The Great Northern Forest where I began my journey, is absent of loneliness. It is a place I find solace. Here, the memories are fluent. The stillness comforts, it is my blanket.
This trip we passed the area where I grew up in many ways. My Dad owned and ran a children’s camp on 4th lake in Inlet, NY for over 40 years. That is where the seed was planted for so many branches of my life.
My spiritual quest, started by going off into the woods as a small child to receive solace from the turmoil and confusion that at times scared me. I was encouraged by a man who taught Indian lore at the camp, he mentored me, albeit for a short time, in the healing ways, the spiritual ways of the woods, Hal Deitzle was Native American.
My love of music and becoming a musician stemmed from the juke box at camp. I would stand in front of this 1940’s Juke with awe, looking inside at the glow, the discs, even the fake marble looking plastic on either side of the glass. The sounds that emanated from it were life changing. That Juke and the girls were the fuel for rebellion, for independence.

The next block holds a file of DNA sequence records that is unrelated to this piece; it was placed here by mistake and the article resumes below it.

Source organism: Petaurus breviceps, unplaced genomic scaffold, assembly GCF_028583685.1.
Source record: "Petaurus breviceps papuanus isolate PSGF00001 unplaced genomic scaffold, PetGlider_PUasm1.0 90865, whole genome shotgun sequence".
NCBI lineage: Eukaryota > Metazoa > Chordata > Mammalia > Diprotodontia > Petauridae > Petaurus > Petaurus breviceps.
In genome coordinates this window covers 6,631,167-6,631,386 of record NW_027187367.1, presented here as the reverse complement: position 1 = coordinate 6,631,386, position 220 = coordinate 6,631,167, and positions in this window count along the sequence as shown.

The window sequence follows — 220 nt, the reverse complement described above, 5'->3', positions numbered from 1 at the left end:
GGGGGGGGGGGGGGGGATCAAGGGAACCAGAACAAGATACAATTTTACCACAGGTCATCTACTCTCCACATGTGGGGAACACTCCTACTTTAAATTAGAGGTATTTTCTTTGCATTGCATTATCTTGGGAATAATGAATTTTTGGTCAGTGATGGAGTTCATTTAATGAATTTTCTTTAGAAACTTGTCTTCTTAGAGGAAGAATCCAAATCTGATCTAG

My understanding for the working class. I gravitated more towards the workers. The kitchen staff, the caretaker and his family who were Adirondack natives. His son was my age so we spent a lot of time together in the woods and in his home which was part of my Dad’s camp. They helped immensely in my understanding not only of the woods, fishing, and nature, but in working class values.
I learned about prejudice, racism and the ability to transform oneself by working in the kitchen one year with a black chef and two white kids from the deep south. That summer Hansom Smith the college educated, compassionate, empathetic and refined chef who ruled the kitchen taught so much just by example. Now I keep the memories. I store them in a well I can go to, for now as we passed, by canoe, this hallowed ground of my youth, the buildings have all been torn down. and replaced by multi million dollar mansions.